London’s first modern immigrants, the Huguenots created today’s Soho and Spitalfields.
When the Protestant reformation arrived in France, it tore the country apart in a series of bloody civil wars. As Protestantism gained traction, attracting something like a tenth of the population, the government clamped down. In 1562, French troops murdered fifty Protestant worshippers in the town of Wassy – an act of butchery which first gave the term “massacre” its modern meaning. The massacre prompted French Protestants, known as “Huguenots” to take up arms, sparking over thirty years of bitter religious civil war that ravaged France.
Nobody seems to know where the term “Huguenot” comes from, but it may be after a Protestant politician from Geneva by the name of Besançon Hugues. Geneva was also where Jean (John) Calvin, the father of Presbyterian Protestantism took power in 1541, and Calvinism was the main form of Protestantism in France, as it is in Scotland.
The Protestant banner was taken up by Queen Jeanne III of the Basque kingdom of Navarre (mostly now in Spain). When her son took the French throne as Henri IV in 1589, he realized that a Protestant king could never hold the country, so he converted to Catholicism, and then passed the Edict of Nantes, under which Protestantism was allowed, and religious tolerance prevailed.
At last the violence subsided and France settled down to an uneasy state of relative religious freedom. But hardliners resented the Protestants and tried to undermine Henri’s edict, persecuting the Huguenots more and more, and sending waves of Huguenot refugees across Europe, but in particular to Britain and the Netherlands. Indeed, the word “refugee” was first coined to describe them. Finally, in 1685, Henri’s grandson Louis XIV – famous for saying “the state is me” – revoked the Edict of Nantes and banned Protestantism, sending over an even bigger wave of refugees.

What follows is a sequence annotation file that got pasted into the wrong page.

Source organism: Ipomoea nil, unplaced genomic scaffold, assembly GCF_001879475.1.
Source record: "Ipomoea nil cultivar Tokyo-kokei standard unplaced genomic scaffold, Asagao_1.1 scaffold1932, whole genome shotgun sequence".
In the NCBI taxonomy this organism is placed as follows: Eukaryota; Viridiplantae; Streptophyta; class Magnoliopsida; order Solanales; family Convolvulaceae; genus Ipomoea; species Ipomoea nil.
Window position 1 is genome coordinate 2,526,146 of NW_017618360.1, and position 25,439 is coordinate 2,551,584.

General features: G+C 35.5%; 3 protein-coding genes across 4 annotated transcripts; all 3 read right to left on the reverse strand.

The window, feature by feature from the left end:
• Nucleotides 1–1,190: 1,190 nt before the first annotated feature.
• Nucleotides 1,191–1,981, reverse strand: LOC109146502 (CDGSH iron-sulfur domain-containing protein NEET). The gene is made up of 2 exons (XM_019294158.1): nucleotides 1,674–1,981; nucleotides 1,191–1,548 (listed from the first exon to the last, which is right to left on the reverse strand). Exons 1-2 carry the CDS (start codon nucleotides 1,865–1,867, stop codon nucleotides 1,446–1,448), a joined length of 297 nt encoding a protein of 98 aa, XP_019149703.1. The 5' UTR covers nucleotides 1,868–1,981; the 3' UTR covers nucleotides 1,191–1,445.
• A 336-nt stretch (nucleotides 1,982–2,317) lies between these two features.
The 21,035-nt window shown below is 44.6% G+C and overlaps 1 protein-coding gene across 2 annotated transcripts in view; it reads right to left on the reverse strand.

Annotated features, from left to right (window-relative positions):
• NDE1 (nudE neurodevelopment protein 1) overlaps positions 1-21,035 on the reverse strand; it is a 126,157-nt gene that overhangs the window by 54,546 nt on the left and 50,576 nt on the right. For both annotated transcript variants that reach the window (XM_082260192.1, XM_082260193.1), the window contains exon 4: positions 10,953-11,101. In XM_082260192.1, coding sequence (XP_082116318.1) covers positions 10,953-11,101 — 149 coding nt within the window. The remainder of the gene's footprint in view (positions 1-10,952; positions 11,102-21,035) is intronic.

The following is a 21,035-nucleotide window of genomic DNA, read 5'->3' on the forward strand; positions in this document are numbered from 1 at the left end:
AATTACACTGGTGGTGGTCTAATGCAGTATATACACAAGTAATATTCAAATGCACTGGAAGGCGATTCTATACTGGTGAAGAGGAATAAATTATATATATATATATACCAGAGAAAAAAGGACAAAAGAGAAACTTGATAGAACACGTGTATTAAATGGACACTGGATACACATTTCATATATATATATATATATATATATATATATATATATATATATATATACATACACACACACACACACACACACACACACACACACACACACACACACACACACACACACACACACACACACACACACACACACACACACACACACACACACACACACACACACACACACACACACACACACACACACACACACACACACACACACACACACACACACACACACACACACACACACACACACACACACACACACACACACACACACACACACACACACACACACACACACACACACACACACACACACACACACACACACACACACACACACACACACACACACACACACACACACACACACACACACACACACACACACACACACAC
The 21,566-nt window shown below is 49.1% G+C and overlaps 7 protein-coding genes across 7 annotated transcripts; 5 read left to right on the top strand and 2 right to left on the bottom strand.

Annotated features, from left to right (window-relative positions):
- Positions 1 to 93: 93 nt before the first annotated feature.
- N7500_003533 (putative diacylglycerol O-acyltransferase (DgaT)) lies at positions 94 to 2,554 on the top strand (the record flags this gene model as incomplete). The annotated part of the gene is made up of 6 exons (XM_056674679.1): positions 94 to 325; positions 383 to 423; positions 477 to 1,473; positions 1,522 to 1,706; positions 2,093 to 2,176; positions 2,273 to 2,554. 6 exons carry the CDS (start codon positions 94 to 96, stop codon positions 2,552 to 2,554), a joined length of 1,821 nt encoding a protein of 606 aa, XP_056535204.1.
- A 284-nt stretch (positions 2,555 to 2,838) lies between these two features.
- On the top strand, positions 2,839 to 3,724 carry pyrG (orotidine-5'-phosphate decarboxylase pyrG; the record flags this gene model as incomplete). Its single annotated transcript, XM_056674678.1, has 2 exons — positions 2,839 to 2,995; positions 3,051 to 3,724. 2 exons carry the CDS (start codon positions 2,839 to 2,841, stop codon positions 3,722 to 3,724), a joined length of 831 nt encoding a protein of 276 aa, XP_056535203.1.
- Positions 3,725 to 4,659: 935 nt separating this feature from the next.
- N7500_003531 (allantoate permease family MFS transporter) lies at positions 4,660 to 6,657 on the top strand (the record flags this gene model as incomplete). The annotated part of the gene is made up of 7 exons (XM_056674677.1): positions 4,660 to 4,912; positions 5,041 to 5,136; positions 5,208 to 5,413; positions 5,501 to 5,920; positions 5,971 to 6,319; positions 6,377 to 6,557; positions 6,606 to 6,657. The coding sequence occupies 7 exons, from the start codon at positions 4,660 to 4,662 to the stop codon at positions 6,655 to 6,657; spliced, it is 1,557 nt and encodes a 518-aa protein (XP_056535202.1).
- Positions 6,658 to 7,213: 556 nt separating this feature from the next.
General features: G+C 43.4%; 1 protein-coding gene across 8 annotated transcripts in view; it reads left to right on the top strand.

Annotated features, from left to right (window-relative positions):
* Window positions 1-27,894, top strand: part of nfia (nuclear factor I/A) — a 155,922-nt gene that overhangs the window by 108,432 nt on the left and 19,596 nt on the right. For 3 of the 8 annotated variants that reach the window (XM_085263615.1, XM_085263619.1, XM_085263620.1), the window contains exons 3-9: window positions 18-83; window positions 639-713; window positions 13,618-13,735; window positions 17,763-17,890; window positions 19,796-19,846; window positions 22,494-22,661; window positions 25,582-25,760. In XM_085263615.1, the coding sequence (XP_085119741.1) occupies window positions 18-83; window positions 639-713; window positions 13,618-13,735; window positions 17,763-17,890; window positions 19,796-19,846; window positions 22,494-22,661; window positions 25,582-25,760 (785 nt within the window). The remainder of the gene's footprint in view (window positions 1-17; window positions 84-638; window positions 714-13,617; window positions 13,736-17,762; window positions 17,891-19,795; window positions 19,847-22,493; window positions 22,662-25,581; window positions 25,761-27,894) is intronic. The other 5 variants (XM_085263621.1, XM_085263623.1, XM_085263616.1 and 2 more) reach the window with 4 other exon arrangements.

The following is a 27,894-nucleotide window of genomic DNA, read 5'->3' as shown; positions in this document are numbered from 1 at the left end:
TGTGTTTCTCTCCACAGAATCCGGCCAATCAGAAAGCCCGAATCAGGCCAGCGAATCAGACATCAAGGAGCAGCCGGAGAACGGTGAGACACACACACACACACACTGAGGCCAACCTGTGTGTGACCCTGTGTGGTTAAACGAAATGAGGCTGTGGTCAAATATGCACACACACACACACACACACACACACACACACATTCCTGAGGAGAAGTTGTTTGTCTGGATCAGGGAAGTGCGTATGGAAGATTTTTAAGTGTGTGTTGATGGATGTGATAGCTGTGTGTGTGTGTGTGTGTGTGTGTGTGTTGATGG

The Huguenots’ arrival massively boosted the British and Dutch economies. Several important Huguenot-dominated industries – notably the manufacture of sailcloth, in an age when military and economic strength depended heavily on shipbuilding – were severely damaged in France and significantly augmented in Britain and the Netherlands, a major factor in helping to tip Europe’s balance of power over to those two countries. Glass making and textile weaving, especially of silk, were among the other important trades which moved from France to Britain as a result of the Huguenot exodus.
In London, the Huguenot refugees settled on what was then the edge of town, in Soho and Spitalfields. There’s a French Protestant church in Soho Square to this day, and the Soho we know and love came into being largely thanks to those pioneering refugees. In Spitalfields, it was the Huguenot silk weavers and textile workers who brought in the rag trade and established the East End as London’s main immigrant neighbourhood for generations.
Today, politicians like Mark Francois and Nigel Farage use anti-immigrant hysteria to fuel their far-right agenda, but few of the xenophobes who vote for them realize that their ancestors were Huguenot refugee immigrants, whose arrival helped build the diverse, cosmopolitan London that we now enjoy.